East Asia

Bone mask or not?

side and rear views
side and rear views

Q:  I recently purchased this mask.  I believed it is carved from bone, possibly fossilized.  Sutures can be seen in the underside of the mask.  I do not know the type of bone or from what animal. Neither do I know its origin.  It measures 7.5″ long and 5.5″ wide. Feel free to ask any additional questions. Thanks for any info you are able to give me.  Herbert, 773

A:  Bones are an unusual medium for masks.More often we see masks of wood, papier mache, metal, ceramics, rubber, plastic, etc. Your carved bone is the right size for a mask. However, it is hard to understand how it could be worn. On the island of Timor in the South Pacific bone is often used for masks, but the ones I’ve seen aren’t marked this way. This piece appears to have been coated with brown tinted varnish to make it look old. That would suggest it is a decorative wall hanging. Comments are always welcome.


  • Chris

    Well, I don’t think it is a mask, nor a real authentic ethnographic object. I would rather say that it is a kind of hippies-alternative-style piece of art of some non-conventional artist. But I can easily be wrong… the bone seems to be without extra carving to take parts of it away – it seems to be a naturally formed bone of some animal.

  • Bob Ibold

    Thanks for your reply and comments. I will look at Timor art and see if I come up with something. I spoke with another gentleman and he suggests that it might be Dayak. Hopefully we will get additional comments. Regards, Herb

  • Nate

    Its clearly the skull of some animal. Without knowing sizing, it could be something like a horse. The second photo of the piece upside down clearly shows the perfectly round eye-socket cavities. Coming closer to the foreground, one can see the upper mouth cavity and at the very forefront, where there would have once sat some teeth (since removed).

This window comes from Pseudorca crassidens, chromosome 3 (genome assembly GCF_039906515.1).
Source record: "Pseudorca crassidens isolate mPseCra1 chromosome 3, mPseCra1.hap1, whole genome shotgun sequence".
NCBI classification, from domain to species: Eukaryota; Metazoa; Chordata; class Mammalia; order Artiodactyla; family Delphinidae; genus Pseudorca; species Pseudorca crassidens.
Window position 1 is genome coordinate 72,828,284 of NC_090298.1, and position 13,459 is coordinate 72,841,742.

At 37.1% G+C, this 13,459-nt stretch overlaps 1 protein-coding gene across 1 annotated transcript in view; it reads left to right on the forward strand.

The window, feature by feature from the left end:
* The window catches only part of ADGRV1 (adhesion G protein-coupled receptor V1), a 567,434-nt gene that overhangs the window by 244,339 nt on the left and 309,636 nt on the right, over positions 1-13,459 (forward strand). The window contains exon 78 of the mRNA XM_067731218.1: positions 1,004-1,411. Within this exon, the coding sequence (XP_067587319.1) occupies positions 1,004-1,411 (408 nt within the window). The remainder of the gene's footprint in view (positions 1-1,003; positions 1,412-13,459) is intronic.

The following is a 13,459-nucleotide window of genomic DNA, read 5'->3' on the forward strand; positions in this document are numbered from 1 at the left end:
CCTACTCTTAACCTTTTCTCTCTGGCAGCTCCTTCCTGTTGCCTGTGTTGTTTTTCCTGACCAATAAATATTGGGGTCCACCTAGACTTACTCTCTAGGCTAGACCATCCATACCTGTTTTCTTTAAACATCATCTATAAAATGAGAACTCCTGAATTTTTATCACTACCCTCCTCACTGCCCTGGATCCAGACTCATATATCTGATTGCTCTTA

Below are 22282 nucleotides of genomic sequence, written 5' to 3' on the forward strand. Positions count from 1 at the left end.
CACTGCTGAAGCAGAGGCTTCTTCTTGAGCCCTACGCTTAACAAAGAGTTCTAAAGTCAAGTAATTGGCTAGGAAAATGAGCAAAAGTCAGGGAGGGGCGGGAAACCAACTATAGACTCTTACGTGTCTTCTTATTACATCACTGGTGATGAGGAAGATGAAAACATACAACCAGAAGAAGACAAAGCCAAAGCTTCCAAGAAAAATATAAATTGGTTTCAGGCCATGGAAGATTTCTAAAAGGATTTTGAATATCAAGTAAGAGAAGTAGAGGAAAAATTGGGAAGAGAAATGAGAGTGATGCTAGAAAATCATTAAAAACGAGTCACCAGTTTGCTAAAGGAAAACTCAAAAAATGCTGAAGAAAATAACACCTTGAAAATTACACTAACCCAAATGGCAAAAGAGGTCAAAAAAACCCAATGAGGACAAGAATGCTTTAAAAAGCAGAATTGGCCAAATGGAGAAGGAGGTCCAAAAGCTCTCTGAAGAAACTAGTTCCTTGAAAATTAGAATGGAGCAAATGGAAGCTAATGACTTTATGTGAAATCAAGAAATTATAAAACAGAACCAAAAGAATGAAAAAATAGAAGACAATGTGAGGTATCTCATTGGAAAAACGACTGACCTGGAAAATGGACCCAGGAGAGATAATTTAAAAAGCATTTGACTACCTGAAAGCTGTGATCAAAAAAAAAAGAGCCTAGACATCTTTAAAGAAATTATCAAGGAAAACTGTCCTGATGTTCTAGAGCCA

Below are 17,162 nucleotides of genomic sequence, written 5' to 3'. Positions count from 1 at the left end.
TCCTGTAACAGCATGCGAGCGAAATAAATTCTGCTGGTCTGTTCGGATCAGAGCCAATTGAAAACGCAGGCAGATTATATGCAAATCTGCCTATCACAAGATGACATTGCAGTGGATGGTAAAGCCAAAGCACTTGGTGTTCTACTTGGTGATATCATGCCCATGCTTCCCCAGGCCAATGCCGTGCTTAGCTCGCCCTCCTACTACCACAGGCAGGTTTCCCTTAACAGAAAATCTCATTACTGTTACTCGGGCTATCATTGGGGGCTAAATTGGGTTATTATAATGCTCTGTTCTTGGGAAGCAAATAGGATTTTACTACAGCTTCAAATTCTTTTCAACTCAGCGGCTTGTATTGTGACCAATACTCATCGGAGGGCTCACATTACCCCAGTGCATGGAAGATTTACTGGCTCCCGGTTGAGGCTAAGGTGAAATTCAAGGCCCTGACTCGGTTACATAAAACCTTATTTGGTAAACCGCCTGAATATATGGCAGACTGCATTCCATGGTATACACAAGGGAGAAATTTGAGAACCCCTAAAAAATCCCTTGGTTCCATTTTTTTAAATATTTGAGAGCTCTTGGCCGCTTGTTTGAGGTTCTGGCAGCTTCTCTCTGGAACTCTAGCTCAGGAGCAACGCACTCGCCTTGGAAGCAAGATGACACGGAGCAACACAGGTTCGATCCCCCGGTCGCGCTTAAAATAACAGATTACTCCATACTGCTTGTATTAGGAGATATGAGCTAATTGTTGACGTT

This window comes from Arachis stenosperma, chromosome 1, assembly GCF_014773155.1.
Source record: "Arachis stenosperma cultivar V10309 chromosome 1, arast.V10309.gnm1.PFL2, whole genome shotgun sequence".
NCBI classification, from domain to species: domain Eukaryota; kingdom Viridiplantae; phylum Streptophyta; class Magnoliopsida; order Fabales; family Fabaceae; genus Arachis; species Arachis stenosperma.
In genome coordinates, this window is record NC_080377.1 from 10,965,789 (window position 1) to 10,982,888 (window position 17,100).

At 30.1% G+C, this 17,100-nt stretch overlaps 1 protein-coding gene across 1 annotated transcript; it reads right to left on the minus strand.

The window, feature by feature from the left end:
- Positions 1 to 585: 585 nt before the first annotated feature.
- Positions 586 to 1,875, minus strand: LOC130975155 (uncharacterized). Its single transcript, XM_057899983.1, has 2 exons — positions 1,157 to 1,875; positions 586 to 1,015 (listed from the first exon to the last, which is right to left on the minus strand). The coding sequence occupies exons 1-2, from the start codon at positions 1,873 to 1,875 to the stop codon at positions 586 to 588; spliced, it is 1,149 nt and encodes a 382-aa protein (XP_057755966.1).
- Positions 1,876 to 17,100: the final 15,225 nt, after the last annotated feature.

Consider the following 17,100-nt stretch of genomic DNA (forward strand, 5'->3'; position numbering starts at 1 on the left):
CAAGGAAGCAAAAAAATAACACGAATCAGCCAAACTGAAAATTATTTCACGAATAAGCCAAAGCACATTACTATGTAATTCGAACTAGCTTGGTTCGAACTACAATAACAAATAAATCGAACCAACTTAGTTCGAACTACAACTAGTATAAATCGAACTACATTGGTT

Ethnographic? Maybe.
    Aged and real Patina? Appears so…
    Used as a Mask? I think not.
    An expressive art form done by a skilled carver? Yes.

  • Chris

    Yes, Nate, evidently the engraved upper part of an animal skull, donkey or horse or similar. The internet is full of them…however, I can’t find one with that particular style and color.

  • Nate

    One would assume if you could determine which type of animal that may greatly limit the possibilities of where thing thing hails from. That said, the better route would be to research the style of art on it… I am near certain its Polynesian (Think… Hawaii, Tonga Island, Easter Island, maybe even Marshall Islands..although that’s a bit more Micronesian). I’d start by looking at Polynesian and/or Micronesian Tatoo designs and see if you can better pin-point a style.

  • Herb Danziger

    I’ve done some additional research on this piece. The closest designs I have been able to find belong to the Iban Dayek culture. If you Google Iban Art and look at images you can see similar curves in their work.

    Bob: Are you able to post the front on pic I sent you? I believe it will show the overall design better and may indicate why I thought it could be a mask.

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